I have been really fortunate that recently I’ve been able to get my own dedicated hobby space. It’s a room in the roof space above a building I own as part of my business. I persuaded my wife to let me convert it. This may have taken some time.
To convert the room I needed to remove a stud wall and level a floor, remove a built in cupboard, improve the lighting and redecorate. I’m pretty handy and so I was able to do everything apart from the electrics myself.
This gives me a working floor space of 12ft by 15ft, or 3.6m by 4.5m. There’s a bit of a corridor that I have been able to put an ikea storage system and which will hold most of my minis.
The lighting is provided by 8 x 1m long LED strips with 6000 daylight output. I have them on two separate switches and the room is very brightly lit. The only downside to these lights is the interference it causes in photos and video. I am looking at how to mitigate this, but at the moment it’s a minor issue.
I spent a lot of time planning what was going to go into the room and how I wanted it to function. This involved looking around the web and YouTube for ideas and how to guides and it took a while, however, it was really valuable research and well worth it.
I laid laminate floor because it’s easier to keep clean and mop up the inevitable spills and splashes.
I needed workbenches, so I spent a bit of time watching YouTube videos and then planned and built them myself. I used 47 by 89mm timber to make the legs and frame for each workbench. Once the carcass was built I topped it with 18mm plywood and put in a bottom shelf of 12mm ply. Then I added lockable caster wheels to enable me to move them around the main workspace. Finally I painted them, with the tops and shelves getting multiple coats of a polyurethane floor paint to make it tough and durable.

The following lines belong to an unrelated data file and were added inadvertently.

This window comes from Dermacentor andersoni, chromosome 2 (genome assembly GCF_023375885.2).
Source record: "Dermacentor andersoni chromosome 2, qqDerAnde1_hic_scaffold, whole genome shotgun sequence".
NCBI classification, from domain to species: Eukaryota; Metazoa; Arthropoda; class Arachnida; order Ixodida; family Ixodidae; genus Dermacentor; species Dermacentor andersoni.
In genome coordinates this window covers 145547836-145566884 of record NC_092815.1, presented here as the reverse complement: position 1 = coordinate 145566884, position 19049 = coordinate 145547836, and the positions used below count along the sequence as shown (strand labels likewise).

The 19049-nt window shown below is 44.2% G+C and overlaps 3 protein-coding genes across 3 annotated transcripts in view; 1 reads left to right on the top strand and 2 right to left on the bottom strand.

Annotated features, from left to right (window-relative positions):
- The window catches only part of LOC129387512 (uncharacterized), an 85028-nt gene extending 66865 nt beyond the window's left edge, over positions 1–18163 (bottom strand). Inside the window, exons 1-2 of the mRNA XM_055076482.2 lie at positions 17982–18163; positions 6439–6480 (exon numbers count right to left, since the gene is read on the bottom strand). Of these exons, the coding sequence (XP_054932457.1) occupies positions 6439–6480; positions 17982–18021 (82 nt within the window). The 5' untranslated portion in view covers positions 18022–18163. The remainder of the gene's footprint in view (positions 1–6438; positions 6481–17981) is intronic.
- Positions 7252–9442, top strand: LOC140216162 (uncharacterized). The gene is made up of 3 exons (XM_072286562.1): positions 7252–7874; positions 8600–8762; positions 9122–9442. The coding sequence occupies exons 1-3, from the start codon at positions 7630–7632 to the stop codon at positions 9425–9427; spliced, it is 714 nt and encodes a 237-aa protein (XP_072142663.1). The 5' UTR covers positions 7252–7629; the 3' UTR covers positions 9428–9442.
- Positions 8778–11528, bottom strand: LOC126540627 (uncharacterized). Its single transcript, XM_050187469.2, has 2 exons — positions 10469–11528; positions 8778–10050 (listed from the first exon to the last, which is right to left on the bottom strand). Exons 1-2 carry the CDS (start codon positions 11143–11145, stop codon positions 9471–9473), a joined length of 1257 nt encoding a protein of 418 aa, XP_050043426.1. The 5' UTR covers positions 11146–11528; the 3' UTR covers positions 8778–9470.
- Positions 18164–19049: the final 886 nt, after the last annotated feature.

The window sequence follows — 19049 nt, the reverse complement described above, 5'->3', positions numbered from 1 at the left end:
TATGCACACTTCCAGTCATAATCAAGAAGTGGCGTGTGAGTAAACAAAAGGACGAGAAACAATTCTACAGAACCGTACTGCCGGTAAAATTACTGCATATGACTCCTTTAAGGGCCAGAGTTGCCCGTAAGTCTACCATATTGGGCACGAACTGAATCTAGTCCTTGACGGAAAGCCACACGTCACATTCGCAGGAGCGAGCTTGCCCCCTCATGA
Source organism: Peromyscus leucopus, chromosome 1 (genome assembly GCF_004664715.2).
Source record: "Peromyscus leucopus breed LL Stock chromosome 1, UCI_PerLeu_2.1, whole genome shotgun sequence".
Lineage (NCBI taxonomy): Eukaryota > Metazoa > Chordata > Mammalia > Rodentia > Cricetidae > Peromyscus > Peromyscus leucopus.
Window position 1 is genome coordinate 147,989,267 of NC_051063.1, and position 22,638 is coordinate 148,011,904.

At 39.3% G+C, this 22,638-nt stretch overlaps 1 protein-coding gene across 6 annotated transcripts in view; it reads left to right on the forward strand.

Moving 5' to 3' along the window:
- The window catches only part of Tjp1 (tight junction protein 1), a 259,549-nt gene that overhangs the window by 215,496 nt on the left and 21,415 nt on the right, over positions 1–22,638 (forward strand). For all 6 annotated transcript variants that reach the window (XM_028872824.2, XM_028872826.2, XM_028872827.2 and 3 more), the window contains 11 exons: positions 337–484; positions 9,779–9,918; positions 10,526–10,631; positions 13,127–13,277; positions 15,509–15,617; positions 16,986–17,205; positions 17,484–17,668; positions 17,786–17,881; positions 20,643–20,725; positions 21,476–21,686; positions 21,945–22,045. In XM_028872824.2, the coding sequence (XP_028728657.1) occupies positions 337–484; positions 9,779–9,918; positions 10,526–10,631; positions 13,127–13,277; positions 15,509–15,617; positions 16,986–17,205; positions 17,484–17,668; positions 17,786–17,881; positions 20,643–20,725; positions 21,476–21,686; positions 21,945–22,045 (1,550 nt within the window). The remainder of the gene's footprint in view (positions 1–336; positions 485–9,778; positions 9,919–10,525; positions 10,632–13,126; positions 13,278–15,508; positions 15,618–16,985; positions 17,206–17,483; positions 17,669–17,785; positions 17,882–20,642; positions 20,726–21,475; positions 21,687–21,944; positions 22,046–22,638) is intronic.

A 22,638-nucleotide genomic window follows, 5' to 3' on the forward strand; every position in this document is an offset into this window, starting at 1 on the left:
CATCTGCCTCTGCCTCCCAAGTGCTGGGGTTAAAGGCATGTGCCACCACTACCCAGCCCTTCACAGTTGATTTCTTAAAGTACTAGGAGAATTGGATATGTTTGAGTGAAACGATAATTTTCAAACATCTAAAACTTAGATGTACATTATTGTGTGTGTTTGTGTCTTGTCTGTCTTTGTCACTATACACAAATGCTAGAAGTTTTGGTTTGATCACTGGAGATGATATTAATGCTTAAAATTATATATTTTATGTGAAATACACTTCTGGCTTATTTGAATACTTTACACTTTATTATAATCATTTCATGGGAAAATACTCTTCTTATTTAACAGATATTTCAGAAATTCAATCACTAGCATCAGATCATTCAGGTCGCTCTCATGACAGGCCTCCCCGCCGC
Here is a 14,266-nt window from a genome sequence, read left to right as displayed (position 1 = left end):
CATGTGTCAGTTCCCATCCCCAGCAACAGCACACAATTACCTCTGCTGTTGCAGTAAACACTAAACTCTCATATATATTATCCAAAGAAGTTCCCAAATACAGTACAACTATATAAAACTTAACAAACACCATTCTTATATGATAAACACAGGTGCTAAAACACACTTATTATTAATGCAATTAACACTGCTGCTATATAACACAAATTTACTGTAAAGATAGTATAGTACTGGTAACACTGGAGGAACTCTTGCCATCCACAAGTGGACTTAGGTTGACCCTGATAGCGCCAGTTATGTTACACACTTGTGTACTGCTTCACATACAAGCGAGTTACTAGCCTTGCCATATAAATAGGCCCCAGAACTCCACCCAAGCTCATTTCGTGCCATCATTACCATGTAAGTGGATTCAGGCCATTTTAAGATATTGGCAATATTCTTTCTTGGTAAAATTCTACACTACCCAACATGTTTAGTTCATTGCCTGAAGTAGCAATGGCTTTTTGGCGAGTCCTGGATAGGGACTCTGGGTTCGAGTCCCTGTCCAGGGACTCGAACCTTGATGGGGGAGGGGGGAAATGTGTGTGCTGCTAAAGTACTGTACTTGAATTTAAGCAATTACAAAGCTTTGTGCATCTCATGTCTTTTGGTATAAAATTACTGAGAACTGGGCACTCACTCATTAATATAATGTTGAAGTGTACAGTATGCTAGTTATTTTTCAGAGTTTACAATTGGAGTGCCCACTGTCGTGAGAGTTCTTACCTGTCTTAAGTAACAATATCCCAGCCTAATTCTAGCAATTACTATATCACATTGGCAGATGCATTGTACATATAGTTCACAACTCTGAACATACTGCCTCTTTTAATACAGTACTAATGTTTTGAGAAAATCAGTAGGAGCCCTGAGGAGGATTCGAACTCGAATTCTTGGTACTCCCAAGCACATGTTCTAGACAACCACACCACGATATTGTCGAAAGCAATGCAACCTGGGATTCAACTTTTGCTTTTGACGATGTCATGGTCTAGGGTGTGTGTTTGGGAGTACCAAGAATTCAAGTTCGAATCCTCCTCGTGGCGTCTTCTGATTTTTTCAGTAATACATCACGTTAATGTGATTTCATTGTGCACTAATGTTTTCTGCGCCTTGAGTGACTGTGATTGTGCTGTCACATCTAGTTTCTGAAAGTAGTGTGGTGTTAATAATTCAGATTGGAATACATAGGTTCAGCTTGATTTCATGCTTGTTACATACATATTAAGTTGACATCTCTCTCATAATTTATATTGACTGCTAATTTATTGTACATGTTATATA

I built two workbenches with a surface of 600mm by 1200mm. The second though, has an additional shelf and a removable top section. This allows me to operate a table saw using the other workbench as an outfeed table.
However, my main workbench, is 1200mm by 2400mm and has the lower shelf indented by 300mm so I can move a chair into position if needed without catching my feet against anything. This workbench on its own will be big enough to handle most of my terrain building plans but by joining the workbenches together I can create a tabletop of 1800 by 2400mm or even 1200 by 3600mm. This gives me quite a lot of flexibility and a lot of tabletop space.
Then I put some thought into organising my tools and modelling supplies. I tend to paint my minis at home in a spare room so I don’t currently need a painting space. But I still have a lot of tools to manage and keep tidy. Again YouTube was my inspiration and I very quickly decided that French cleats were the way to go.
French cleats are a neat, flexible storage system. Essentially battens are fixed to the wall, usually about 18mm thick and about 50 - 75 mm high. These are cut length ways at a 45 degree angle, creating a top lip that stands proud from the wall. Attach another piece of the batten with the lip reversed to a shelf or rack and you slot that over the batten on the wall and hey presto you have a movable shelving solution. I used lots of wood left over from building various things to create custom racks, shelves and holders. I can add more if I need to and rearrange everything quite easily when the mood strikes.